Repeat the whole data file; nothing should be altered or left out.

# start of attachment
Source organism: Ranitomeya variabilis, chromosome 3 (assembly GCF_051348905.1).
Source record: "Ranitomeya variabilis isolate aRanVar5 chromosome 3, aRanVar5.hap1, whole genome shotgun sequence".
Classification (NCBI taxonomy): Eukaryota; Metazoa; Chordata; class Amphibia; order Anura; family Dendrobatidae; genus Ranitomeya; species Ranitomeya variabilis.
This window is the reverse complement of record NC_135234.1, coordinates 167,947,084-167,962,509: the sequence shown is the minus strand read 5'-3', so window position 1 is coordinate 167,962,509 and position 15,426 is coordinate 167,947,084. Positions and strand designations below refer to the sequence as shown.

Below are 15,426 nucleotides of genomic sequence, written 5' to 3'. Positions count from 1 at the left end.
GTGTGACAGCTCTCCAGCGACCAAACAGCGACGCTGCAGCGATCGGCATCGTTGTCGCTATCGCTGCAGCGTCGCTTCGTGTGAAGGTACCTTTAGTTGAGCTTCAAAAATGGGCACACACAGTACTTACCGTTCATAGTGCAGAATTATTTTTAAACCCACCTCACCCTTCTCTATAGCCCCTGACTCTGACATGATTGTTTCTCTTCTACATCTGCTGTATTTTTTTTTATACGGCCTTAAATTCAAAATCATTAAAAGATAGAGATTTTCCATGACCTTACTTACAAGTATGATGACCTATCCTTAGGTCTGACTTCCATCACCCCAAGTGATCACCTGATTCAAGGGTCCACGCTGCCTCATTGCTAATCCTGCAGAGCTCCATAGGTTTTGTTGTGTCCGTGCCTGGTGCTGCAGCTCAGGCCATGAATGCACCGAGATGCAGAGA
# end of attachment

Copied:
Source organism: Ranitomeya variabilis, chromosome 3 (assembly GCF_051348905.1).
Source record: "Ranitomeya variabilis isolate aRanVar5 chromosome 3, aRanVar5.hap1, whole genome shotgun sequence".
Classification (NCBI taxonomy): Eukaryota; Metazoa; Chordata; class Amphibia; order Anura; family Dendrobatidae; genus Ranitomeya; species Ranitomeya variabilis.
This window is the reverse complement of record NC_135234.1, coordinates 167,947,084-167,962,509: the sequence shown is the minus strand read 5'-3', so window position 1 is coordinate 167,962,509 and position 15,426 is coordinate 167,947,084. Positions and strand designations below refer to the sequence as shown.

Below are 15,426 nucleotides of genomic sequence, written 5' to 3'. Positions count from 1 at the left end.
GTGTGACAGCTCTCCAGCGACCAAACAGCGACGCTGCAGCGATCGGCATCGTTGTCGCTATCGCTGCAGCGTCGCTTCGTGTGAAGGTACCTTTAGTTGAGCTTCAAAAATGGGCACACACAGTACTTACCGTTCATAGTGCAGAATTATTTTTAAACCCACCTCACCCTTCTCTATAGCCCCTGACTCTGACATGATTGTTTCTCTTCTACATCTGCTGTATTTTTTTTTATACGGCCTTAAATTCAAAATCATTAAAAGATAGAGATTTTCCATGACCTTACTTACAAGTATGATGACCTATCCTTAGGTCTGACTTCCATCACCCCAAGTGATCACCTGATTCAAGGGTCCACGCTGCCTCATTGCTAATCCTGCAGAGCTCCATAGGTTTTGTTGTGTCCGTGCCTGGTGCTGCAGCTCAGGCCATGAATGCACCGAGATGCAGAGA